Standing Orders – What Are They and How Do They Apply?

When a family law case is filed in certain counties in Texas, there are orders of the court that immediately apply to the parties and govern their behavior during the case. These orders, called “Standing Orders”, are typically for the protection of the parties and their children along with the preservation of the property of the parties. The standing orders are typically agreed and signed by all of the District Judges in a particular county who hear family law cases.

In Denton County, the standing orders begin with rules for no disruption of the children subject to the litigation. So, for example, the parties cannot change the children’s residence without agreement or court approval, disrupt the children, hide or secret them, or make disparaging remarks to them about the other party. Also, in an original divorce case, neither party can have a person they are in a romantic or dating relationship with overnight with the children. The court is mainly trying to protect the children from changes in their routine or from involvement in the litigation with these rules.

The next set of standing orders involves the conduct of the parties. Parties are prohibited from using vulgar or profane language when communicating with the other party, whether in person, by telephone, or in writing. They are also prohibited from threatening the other party or making harassing phone calls repeatedly or at an unreasonable hour. These are pretty obvious in that they tell parties to behave themselves even though they may greatly dislike one another when a case is first filed.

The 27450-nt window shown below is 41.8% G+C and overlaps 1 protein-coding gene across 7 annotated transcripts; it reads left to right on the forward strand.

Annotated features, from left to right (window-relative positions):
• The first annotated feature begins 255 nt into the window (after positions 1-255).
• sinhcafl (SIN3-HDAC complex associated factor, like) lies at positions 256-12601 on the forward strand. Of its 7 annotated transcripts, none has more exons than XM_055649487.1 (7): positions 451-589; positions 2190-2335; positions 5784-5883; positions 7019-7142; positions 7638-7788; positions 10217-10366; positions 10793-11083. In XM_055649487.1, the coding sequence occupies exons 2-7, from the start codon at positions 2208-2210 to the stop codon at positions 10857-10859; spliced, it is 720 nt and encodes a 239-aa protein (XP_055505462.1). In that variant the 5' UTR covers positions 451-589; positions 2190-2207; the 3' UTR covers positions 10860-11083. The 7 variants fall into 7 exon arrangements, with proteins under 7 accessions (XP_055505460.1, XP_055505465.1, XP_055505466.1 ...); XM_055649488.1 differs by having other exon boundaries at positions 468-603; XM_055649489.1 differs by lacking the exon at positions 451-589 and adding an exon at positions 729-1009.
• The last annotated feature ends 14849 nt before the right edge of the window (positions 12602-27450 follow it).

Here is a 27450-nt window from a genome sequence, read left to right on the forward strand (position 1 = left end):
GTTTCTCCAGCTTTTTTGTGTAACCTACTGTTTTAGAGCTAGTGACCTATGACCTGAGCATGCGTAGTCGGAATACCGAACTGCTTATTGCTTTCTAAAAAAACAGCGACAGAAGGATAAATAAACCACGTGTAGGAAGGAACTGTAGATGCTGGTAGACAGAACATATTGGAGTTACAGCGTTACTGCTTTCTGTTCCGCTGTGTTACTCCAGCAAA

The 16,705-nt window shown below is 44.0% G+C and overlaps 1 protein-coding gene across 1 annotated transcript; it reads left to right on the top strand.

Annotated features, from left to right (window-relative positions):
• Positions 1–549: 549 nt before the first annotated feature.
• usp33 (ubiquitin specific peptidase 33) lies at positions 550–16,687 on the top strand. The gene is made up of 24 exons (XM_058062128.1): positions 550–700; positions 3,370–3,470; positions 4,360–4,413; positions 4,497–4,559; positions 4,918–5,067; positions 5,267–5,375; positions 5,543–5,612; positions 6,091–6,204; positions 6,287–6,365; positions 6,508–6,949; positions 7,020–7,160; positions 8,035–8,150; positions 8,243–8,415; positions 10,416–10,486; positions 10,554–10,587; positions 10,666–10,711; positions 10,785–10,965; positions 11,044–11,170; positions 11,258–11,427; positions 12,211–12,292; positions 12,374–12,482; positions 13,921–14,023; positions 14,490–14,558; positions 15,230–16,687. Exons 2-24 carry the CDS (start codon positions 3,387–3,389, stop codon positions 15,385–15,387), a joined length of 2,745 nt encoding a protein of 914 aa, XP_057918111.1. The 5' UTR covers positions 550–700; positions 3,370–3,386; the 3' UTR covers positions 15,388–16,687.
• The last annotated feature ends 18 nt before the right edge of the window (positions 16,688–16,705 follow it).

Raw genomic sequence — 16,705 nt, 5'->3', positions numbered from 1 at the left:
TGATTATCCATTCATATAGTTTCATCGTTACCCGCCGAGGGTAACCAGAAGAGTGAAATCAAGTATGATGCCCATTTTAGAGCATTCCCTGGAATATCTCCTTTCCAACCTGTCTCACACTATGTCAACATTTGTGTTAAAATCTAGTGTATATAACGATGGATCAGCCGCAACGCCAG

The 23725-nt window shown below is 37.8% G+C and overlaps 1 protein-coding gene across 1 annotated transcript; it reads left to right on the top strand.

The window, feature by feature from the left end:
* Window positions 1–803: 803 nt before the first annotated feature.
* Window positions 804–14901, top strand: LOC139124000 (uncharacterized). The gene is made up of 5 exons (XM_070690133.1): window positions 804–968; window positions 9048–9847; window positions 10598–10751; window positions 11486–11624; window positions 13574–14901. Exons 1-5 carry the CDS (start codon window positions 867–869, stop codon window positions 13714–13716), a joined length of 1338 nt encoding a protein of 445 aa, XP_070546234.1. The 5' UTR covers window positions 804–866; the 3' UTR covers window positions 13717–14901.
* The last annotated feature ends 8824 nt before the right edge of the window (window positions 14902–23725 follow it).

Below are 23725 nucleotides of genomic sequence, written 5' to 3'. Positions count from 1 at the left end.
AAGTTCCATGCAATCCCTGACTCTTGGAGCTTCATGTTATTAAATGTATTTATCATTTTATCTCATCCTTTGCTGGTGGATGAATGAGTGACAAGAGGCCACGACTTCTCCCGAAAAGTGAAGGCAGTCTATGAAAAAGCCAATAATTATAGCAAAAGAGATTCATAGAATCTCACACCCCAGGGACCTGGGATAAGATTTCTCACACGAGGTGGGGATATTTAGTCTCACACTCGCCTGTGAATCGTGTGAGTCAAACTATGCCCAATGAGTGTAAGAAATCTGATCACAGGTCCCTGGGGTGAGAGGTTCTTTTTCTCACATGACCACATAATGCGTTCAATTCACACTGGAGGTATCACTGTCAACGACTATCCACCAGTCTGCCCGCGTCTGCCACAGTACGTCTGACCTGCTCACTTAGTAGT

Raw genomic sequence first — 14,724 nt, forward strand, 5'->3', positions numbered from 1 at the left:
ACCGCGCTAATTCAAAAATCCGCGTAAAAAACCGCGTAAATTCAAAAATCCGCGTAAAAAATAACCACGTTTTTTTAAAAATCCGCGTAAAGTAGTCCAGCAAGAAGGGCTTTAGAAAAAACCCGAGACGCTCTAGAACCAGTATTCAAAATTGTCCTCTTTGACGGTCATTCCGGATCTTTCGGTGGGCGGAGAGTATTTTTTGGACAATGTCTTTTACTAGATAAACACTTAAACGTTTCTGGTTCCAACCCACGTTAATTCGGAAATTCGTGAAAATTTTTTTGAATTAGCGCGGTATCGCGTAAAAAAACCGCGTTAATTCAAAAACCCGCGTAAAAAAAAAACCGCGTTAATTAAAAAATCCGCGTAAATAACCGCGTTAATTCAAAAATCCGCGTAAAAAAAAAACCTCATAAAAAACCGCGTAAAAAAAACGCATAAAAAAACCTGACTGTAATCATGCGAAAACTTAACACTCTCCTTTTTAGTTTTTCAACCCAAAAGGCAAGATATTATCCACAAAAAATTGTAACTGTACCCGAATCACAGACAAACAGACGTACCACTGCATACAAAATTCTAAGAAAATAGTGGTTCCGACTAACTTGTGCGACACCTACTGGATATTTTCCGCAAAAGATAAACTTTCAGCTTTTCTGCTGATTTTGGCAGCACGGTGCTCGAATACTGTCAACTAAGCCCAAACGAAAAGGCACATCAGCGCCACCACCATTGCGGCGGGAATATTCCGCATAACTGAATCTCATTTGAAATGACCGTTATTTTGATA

After these sets of orders come the rules designed for the preservation of the parties’ property. These orders prevent the parties from destroying, selling, or mortgaging property, incurring debt, withdrawing money, restricting lines of credit, or terminating utilities. They also prevent a party from excluding the other party from use of the marital residence if the other party resided there within 30 days of the filing of a divorce. Parties to a case may try and take these types of actions to protect themselves and their property, but the court does not want a party to completely cut off the other party from the community estate just because a divorce has been filed.

The parties are authorized to do that which is necessary to conduct their usual business and occupation, to spend funds for attorney’s fees, and for reasonable and necessary living expenses. Further, the parties are ordered to complete a parenting class if children are involved in the case.

Your attorney or their paralegal should go over the standing orders with you step by step to advise you of your rights when a divorce or other family law case is filed. They will put you on notice of your duties and limitations when it comes to behavior that is supposed to occur and not to occur when a case is filed. In addition, they can direct the parties’ behavior towards one another and their children before a hearing can be held in front of the judge in your particular court.

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